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Andrew Herring Andrew Herring

Contracting changes grow local business opportunities

Local industry involvement now a key selection criteria

The University of Wollongong (UOW) is expanding opportunities for Illawarra businesses, with changed contracting practices included in several tenders currently open and more planned for coming months.

The changes, foreshadowed in November 2017, make local industry involvement a key criterion when selecting managing contractors for major construction projects or service delivery contracts.

The changes also include measures to ensure managing contractors, once appointed, engage local businesses in accordance with their tender submission.

The University is currently conducting a selective tender to appoint a managing contractor for design and construction of Molecular Horizons, an $80 million centre for molecular and life sciences research facility, and a new teaching building, which will be located at the western end of the campus and house state-of-the art teaching and creative production facilities for the Faculty of Social Science and the Faculty of Law, Humanities and Arts. This select tender follows a public Expressions of Interest (EOI) call issued last year.

Calls for expressions of interest also closed this week for campus-wide services including waste, security, parking and cleaning. This EOI will inform a selective tender process in the coming months, with local industry involvement a key requirement.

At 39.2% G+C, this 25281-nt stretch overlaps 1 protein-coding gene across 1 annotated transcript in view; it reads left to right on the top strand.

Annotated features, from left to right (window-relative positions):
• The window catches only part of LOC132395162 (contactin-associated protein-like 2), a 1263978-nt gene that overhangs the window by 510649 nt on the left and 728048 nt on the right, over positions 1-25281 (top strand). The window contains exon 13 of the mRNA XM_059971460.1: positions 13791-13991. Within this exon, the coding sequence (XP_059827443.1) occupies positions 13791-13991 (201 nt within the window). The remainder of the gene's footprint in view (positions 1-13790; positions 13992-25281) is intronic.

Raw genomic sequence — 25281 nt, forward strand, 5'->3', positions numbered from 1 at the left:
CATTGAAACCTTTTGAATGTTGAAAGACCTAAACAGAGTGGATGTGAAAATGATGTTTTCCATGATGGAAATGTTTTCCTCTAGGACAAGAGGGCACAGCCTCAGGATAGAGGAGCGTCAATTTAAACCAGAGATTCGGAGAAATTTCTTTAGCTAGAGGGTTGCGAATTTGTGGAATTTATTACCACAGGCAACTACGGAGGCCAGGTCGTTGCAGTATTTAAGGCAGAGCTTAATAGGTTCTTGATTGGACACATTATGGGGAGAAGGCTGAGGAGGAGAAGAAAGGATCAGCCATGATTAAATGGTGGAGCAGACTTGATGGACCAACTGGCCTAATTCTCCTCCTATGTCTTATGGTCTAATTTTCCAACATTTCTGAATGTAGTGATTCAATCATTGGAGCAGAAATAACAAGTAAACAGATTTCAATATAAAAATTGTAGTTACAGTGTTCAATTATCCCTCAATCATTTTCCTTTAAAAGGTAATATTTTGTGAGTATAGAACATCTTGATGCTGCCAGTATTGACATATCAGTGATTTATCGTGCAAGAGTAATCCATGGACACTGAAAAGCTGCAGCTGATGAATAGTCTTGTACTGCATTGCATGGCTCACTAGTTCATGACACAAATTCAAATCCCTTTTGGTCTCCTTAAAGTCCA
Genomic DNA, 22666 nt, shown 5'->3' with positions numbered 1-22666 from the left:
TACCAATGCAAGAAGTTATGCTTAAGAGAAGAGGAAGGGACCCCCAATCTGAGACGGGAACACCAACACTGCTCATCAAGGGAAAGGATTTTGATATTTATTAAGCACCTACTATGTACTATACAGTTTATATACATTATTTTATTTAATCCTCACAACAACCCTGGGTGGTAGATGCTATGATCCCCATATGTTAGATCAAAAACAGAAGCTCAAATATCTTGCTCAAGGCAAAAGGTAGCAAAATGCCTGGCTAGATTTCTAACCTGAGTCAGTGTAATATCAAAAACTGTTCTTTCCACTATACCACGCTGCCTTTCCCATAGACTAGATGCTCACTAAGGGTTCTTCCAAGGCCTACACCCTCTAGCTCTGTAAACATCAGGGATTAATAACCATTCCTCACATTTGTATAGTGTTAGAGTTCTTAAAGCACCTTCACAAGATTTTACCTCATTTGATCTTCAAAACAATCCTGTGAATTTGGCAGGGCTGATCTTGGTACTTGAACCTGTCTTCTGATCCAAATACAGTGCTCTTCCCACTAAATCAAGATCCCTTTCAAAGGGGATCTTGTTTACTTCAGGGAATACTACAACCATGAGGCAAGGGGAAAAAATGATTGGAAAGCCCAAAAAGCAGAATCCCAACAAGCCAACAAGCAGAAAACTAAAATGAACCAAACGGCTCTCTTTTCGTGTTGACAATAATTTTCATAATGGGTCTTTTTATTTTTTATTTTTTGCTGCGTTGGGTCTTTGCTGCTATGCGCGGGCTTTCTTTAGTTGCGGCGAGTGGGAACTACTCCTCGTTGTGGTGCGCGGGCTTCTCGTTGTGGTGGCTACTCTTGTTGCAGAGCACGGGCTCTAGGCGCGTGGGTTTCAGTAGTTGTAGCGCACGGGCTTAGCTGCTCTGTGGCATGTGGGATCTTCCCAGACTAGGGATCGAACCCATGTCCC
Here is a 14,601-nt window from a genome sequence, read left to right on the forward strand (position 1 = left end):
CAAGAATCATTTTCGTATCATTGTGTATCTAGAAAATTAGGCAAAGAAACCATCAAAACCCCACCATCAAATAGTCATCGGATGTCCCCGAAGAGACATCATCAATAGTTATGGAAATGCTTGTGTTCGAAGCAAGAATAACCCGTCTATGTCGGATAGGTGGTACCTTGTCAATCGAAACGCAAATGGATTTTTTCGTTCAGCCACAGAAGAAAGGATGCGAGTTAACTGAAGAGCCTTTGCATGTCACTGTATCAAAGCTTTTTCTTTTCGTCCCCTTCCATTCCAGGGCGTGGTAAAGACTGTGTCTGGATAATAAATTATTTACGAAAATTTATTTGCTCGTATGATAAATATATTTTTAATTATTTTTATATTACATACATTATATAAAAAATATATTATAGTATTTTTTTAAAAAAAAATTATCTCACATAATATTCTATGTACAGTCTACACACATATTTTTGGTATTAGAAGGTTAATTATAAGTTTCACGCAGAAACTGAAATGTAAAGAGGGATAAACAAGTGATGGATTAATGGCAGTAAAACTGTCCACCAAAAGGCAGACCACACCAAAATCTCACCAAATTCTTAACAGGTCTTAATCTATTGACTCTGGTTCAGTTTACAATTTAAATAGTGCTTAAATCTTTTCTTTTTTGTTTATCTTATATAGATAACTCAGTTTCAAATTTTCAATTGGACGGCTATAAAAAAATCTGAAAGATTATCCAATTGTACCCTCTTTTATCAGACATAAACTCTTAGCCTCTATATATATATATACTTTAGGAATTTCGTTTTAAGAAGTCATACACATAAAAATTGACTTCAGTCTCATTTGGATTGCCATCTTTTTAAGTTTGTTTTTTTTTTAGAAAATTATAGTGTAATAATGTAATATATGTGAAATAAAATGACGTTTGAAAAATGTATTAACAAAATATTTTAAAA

Tenders are also open for preparation of the University’s Security Infrastructure Master Plan.

UOW Chief Administrative Officer, Ms Melva Crouch CSM, said the contracting changes are an important part of ensuring local economy benefits from the University.

“The size and scale of the University’s operations and projects require us to engage large businesses, but by focusing on local industry involvement in our tender evaluations smaller local businesses get more opportunities to compete on a level playing field for work as sub-contractors.

“These changes are also enhancing transparency and probity in our contracting practices,” Ms Crouch said.

Ms Crouch said University would be engaging local business owners to inform them about emerging opportunities over the coming months.

The changes were foreshadowed in late 2017 at a meeting of Illawarra business group, i3net, and will be presented in more detail at i3net’s next business breakfast on 13 February 2018.
Similar opportunities will be sought to appear at other local business and industry organisations and gatherings.

UOW’s latest Economic Impact Report, published in 2016, valued the University’s direct, indirect and induced economic contribution to Gross Domestic Product in 2015 at $1.2 billion, with the direct economic contribution to the Illawarra in value-added terms being $573 million, an increase of 7.7 per cent since 2011.

UOW spent $471 million in direct capital investment between 2010 and 2015 and anticipates spending a further $300 million on capital projects between 2016 and 2020, the report said.